You may have seen it in a neighbor’s yard. Maybe you have it in your own yard. And maybe you even think it is somewhat attractive. But the truth is, there is nothing pretty about the noxious weed Myrtle spurge. Jefferson County Weed & Pest needs your help in getting rid of this plant that takes over the landscape and is a danger to people, desirable plants and wildlife.
Myrtle spurge (Euphorbia myrsinites) is a highly invasive ‘List A’ noxious perennial weed that is required by the Colorado Noxious Weed Act (C.R.S. 35-5.5-101-119) to be eradicated. Myrtle spurge contains a toxic, milky sap which can cause severe skin irritations, including blistering. Control is via hand-pulling and digging when soil is moist and before the plant has gone to seed. Wear protective clothing — gloves, long sleeves, shoes and eye protection when in contact with myrtle spurge. All the plant parts are considered poisonous. Bag all parts and discard, do not compost.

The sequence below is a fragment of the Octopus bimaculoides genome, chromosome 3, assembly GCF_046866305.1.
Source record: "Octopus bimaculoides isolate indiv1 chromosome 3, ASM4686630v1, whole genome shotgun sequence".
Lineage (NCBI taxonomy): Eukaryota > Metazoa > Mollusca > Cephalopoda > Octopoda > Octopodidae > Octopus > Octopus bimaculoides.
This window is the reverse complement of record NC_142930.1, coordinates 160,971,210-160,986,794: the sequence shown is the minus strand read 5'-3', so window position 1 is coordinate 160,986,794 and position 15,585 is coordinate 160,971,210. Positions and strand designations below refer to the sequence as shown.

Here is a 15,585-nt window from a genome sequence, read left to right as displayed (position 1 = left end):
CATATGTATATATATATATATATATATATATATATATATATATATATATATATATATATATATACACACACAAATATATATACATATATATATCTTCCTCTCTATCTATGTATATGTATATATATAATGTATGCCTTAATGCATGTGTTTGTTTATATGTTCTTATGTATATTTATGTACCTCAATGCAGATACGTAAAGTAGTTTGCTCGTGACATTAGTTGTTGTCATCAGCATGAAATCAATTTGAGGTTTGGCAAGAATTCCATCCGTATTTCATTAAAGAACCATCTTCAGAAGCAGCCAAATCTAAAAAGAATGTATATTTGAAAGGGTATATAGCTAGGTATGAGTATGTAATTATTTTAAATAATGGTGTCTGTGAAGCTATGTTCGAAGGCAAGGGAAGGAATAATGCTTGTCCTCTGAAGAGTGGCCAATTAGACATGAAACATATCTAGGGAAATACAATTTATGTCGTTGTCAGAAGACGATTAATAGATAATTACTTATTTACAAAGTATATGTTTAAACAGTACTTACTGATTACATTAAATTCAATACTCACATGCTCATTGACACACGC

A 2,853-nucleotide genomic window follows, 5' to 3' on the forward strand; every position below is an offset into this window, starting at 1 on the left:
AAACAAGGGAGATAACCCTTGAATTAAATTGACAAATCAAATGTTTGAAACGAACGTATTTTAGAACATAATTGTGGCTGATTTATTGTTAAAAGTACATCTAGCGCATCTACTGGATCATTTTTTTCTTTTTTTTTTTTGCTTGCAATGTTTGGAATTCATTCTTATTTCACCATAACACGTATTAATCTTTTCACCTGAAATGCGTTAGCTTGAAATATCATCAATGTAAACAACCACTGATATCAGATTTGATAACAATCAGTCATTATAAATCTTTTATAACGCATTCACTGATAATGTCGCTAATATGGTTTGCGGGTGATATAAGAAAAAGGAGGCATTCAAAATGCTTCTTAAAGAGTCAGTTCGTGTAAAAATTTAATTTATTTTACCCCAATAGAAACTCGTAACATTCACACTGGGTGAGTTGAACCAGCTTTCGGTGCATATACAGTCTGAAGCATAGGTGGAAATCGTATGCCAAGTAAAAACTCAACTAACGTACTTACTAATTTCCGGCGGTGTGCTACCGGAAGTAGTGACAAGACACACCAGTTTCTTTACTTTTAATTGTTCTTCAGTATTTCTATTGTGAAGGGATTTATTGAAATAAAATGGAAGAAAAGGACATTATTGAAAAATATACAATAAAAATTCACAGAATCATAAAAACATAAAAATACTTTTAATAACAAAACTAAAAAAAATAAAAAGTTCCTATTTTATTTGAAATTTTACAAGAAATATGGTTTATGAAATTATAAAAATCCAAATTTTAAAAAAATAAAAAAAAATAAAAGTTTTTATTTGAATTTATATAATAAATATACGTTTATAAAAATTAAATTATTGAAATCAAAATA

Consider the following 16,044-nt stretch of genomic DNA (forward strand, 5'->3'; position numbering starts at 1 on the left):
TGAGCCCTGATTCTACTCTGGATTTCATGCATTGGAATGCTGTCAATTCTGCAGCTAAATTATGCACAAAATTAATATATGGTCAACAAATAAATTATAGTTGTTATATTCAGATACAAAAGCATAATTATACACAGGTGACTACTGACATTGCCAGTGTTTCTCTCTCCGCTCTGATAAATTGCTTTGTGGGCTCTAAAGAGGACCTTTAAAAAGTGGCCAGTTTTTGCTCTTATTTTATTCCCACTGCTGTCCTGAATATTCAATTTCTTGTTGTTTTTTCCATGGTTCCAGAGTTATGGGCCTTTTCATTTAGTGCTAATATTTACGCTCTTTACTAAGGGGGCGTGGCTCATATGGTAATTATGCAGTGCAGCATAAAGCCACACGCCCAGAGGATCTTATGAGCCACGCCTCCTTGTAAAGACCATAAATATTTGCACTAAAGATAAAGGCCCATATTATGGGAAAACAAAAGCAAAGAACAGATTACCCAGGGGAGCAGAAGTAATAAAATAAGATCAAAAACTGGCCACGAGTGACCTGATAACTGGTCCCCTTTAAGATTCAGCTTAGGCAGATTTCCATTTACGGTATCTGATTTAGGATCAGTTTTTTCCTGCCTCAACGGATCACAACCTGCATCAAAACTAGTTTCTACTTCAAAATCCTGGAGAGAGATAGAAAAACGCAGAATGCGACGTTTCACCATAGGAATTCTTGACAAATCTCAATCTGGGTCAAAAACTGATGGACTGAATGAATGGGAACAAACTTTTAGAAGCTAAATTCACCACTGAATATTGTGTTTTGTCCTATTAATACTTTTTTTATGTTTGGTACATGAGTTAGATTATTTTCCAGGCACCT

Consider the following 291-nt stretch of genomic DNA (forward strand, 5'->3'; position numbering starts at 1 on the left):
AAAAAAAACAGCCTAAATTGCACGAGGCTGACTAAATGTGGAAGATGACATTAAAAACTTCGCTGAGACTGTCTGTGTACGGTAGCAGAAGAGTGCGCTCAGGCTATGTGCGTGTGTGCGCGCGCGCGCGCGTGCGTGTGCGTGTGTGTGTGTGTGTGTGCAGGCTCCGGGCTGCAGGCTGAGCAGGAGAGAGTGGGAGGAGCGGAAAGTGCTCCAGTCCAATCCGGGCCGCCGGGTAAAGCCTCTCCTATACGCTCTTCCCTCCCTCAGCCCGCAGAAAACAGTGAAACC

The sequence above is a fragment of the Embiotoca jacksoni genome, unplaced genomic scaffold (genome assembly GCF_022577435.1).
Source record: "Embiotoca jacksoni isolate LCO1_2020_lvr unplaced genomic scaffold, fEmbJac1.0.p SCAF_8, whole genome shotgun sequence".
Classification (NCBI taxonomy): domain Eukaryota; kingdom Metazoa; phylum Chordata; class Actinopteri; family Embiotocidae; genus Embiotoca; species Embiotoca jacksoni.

Identifying Myrtle Spurge: This weed, also called donkeytail spurge or creeping spurge, is a low-growing perennial with trailing fleshy stems which spreads rapidly to surrounding areas and can ‘jump’ fences to natural areas and displace native vegetation and reduce forage for wildlife. The leaves are fleshy, waxy, grayish to blue-green, alternating along the stem, egg-shaped to circular. The flowers are bright yellow-green, petal-like, and appear from February to May. The plant has a long taproot; it reproduces from seed, which is viable for 8-12 years, but it can also reproduce from root fragments, so remove at least 4 inches of root.